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Publication numberUS6861177 B2
Publication typeGrant
Application numberUS 10/080,303
Publication dateMar 1, 2005
Filing dateFeb 21, 2002
Priority dateFeb 21, 2002
Fee statusLapsed
Also published asUS20030157803
Publication number080303, 10080303, US 6861177 B2, US 6861177B2, US-B2-6861177, US6861177 B2, US6861177B2
InventorsMustafa Pinarbasi, Ian Robson McFadyen, Alfred Floyd Renaldo, Randall George Simmons, Douglas Johnson Werner
Original AssigneeHitachi Global Storage Technologies Netherlands B.V.
Export CitationBiBTeX, EndNote, RefMan
External Links: USPTO, USPTO Assignment, Espacenet
Method of forming a read sensor using a lift-off mask having a hardmask layer and a release layer
US 6861177 B2
Abstract
A method of forming a read sensor that has a very narrow track width is disclosed. The method involves forming a thin lift-off mask over a central region of a sensor layer, which is subsequently ion-milled and deposited with hard bias and lead layers. The thin lift-off mask is made by forming a release layer over the sensor layer; forming a hardmask layer over the release layer; forming a photoresist layer over the hardmask layer; imaging and developing the photoresist layer such that end portions of the photoresist layer are removed and a central portion of the photoresist layer remains; reactive ion etching (RIE) the hardmask layer such that end portions of the hardmask layer are removed and a central portion of the hardmask layer remains; stripping the central portion of the photoresist layer; and etching the release layer such that end portions of the release layer are removed and a central portion of the release layer remains. The hardmask layer may be made from a highly-etch-resistant material, such as silicon, titanium, or tantalum. The release layer may be made from, e.g., polydimethylglutarimide (PMGI) which may be RIE'd, or a metal (such as AlCu) which may be wet-etched. Using this method, shadowing can be minimized and undercut size can be sufficiently controlled for defining narrow track widths.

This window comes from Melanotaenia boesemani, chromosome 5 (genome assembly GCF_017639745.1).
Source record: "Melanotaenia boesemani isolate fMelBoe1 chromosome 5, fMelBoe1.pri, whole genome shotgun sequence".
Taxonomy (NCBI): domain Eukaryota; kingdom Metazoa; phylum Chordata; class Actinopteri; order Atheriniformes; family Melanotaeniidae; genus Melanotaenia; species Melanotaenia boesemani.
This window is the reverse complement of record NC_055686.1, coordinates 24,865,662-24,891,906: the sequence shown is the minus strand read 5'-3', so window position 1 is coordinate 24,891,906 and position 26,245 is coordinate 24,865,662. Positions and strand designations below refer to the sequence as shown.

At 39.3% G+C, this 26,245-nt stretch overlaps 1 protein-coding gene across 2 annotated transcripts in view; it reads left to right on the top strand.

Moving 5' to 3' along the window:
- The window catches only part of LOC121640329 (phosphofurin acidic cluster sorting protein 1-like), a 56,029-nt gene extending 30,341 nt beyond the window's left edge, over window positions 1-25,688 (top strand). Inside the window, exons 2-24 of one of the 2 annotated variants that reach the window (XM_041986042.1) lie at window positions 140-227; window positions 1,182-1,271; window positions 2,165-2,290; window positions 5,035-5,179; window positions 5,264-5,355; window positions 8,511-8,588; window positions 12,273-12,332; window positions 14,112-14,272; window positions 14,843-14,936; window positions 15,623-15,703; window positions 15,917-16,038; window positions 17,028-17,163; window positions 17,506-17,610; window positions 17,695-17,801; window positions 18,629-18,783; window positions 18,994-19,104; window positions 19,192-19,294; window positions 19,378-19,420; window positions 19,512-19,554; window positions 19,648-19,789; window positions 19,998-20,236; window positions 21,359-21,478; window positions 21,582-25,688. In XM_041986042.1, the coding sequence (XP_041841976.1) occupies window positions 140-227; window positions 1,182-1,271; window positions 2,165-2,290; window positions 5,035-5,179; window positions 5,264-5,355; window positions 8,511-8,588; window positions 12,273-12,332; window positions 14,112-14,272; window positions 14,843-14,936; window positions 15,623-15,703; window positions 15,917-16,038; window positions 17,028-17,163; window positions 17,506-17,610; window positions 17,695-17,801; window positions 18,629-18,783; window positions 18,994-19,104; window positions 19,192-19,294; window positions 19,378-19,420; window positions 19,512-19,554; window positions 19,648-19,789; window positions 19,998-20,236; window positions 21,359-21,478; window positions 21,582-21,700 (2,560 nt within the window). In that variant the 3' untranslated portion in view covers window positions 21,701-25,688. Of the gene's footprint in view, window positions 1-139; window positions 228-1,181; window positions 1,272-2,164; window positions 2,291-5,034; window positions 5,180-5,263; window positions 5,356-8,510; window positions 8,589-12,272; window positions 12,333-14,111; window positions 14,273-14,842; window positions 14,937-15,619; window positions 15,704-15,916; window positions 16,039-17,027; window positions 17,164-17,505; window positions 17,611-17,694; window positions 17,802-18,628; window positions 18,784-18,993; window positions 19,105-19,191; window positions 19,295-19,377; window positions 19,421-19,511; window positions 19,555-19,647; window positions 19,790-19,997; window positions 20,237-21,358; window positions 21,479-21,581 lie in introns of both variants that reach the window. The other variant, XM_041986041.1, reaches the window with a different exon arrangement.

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Claims(15)
1. A method of forming a read sensor for a magnetic head, comprising:
forming a lift-off mask over a central region of a sensor layer, the lift-off mask comprising a hardmask layer over a release layer;
the hardmask layer being a highly etch-resistant material comprising one of silicon, titanium, and tantalum;
ion milling the sensor layer, with the lift-off mask in place, such that the end portions of the sensor layer are removed and a central portion of the sensor layer remains;
depositing lead layers adjacent to the central portion of the sensor layer; and
dissolving the release layer to remove the lift-off mask.
2. The method of claim 1, wherein the release layer comprises a metal.
3. The method of claim 1, wherein the release layer comprises a metal which serves as a bottom antireflective coating (BARC).
4. The method of claim 1, wherein the release layer comprises polydimethylglutarimide (PMGI).
5. The method of 1, wherein the act of forming the lift-off mask comprises:
forming an initial multi-layer structure over the sensor layer, the initial multi-layer structure comprising a photoresist layer over the hardmask and release layers;
imaging and developing the photoresist layer such that end portions of the photoresist layer are removed and a central portion of the photoresist layer remains; and
etching the hardmask layer such that end portions of the hardmask layer are removed and a central portion of the hardmask layer remains.
6. The method of claim 5, wherein the act of etching the hardmask layer comprises reactive ion etching.
7. The method of claim 5, comprising the further acts of:
removing the central portion of the photoresist layer; and
etching the release layer such that end portions of the release layer are removed and a central portion of the release layer remains.
8. The method of claim 1, wherein the hardmask layer is formed to a thickness of between 600-2000 Å.
9. A method of forming a read sensor for a magnetic head, comprising:
forming a release layer over a sensor layer;
forming a hardmask layer over the release layer;
forming a photoresist layer over the hardmask layer;
imaging and developing the photoresist layer such that end portions of the photoresist layer are removed and a central portion of the photoresist layer remains;
etching the hardmask layer such that end portions of the hardmask layer are removed and a central portion of the hardmask layer remains;
stripping the central portion of the photoresist layer; and
etching the release layer such that end portions of the release layer are removed and a central portion of the release layer remains, to thereby produce a lift-off mask comprising the central portions of the hardmask and release layers.
10. The method of claim 9, further comprising:
ion milling the sensor layer such that end portions of the sensor layer are removed and a central portion of the sensor layer remains;
forming hard bias and lead layers adjacent to the central portion of the sensor layer; and